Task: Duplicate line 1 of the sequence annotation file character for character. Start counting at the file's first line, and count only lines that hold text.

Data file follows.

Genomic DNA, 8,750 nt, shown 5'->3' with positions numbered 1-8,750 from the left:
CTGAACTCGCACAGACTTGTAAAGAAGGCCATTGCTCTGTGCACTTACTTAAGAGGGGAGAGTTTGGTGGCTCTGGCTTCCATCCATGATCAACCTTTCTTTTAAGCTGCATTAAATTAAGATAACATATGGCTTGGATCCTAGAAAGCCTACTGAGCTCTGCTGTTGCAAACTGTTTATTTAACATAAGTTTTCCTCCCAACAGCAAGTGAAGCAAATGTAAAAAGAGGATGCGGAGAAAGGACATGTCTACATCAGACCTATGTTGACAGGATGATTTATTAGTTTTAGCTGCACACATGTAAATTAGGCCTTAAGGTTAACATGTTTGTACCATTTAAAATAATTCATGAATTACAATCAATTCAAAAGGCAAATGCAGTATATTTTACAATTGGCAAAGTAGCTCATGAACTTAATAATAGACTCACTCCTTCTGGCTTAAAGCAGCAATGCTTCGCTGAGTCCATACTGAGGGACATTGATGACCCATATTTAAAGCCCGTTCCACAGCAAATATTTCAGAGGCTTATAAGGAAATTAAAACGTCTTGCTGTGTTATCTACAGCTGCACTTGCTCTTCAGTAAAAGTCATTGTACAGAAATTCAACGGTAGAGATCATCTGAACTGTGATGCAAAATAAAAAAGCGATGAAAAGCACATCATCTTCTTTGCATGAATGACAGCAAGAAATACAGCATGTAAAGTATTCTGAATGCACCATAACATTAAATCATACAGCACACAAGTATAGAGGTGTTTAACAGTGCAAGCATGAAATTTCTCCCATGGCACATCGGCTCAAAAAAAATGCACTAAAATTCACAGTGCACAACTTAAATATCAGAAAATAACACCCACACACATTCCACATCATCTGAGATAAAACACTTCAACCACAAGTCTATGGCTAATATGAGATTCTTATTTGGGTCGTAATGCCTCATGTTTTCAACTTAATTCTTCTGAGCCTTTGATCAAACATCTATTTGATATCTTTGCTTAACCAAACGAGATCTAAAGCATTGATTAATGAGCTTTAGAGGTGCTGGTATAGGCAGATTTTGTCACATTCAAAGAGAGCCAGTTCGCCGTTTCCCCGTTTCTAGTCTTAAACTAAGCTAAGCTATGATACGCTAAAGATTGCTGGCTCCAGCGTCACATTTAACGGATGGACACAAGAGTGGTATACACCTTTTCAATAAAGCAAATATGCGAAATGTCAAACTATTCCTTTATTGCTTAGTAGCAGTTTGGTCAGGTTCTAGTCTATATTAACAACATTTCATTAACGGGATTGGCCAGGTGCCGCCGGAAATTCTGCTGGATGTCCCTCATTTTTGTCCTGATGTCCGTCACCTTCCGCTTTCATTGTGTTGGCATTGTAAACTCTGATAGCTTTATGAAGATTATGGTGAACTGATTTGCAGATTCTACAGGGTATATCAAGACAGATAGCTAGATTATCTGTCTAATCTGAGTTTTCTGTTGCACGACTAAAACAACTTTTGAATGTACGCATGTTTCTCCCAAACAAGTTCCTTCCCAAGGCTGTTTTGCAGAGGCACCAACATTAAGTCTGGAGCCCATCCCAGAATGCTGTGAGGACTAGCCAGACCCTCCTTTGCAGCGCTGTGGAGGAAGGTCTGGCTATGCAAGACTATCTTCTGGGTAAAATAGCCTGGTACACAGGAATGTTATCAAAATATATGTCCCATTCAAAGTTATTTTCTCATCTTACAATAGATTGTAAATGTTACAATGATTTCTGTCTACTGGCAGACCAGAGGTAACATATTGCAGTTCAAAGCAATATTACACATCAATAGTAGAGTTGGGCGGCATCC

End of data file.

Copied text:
Genomic DNA, 8,750 nt, shown 5'->3' with positions numbered 1-8,750 from the left: